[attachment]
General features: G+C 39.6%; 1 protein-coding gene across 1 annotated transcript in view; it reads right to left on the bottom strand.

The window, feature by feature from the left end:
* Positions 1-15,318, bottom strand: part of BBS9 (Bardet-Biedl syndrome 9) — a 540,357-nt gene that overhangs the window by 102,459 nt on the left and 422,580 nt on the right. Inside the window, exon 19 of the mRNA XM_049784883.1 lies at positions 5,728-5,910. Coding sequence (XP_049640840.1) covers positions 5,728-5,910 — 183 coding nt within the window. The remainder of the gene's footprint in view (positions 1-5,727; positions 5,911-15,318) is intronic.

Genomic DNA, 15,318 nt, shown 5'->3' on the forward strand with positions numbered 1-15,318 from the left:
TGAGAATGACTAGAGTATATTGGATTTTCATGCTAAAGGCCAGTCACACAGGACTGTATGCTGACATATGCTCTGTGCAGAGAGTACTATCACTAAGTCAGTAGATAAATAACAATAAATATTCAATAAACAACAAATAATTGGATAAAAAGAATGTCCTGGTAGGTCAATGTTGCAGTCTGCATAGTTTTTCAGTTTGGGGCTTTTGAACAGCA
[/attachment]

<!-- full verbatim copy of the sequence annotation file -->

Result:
General features: G+C 39.6%; 1 protein-coding gene across 1 annotated transcript in view; it reads right to left on the bottom strand.

The window, feature by feature from the left end:
* Positions 1-15,318, bottom strand: part of BBS9 (Bardet-Biedl syndrome 9) — a 540,357-nt gene that overhangs the window by 102,459 nt on the left and 422,580 nt on the right. Inside the window, exon 19 of the mRNA XM_049784883.1 lies at positions 5,728-5,910. Coding sequence (XP_049640840.1) covers positions 5,728-5,910 — 183 coding nt within the window. The remainder of the gene's footprint in view (positions 1-5,727; positions 5,911-15,318) is intronic.

Genomic DNA, 15,318 nt, shown 5'->3' on the forward strand with positions numbered 1-15,318 from the left:
TGAGAATGACTAGAGTATATTGGATTTTCATGCTAAAGGCCAGTCACACAGGACTGTATGCTGACATATGCTCTGTGCAGAGAGTACTATCACTAAGTCAGTAGATAAATAACAATAAATATTCAATAAACAACAAATAATTGGATAAAAAGAATGTCCTGGTAGGTCAATGTTGCAGTCTGCATAGTTTTTCAGTTTGGGGCTTTTGAACAGCA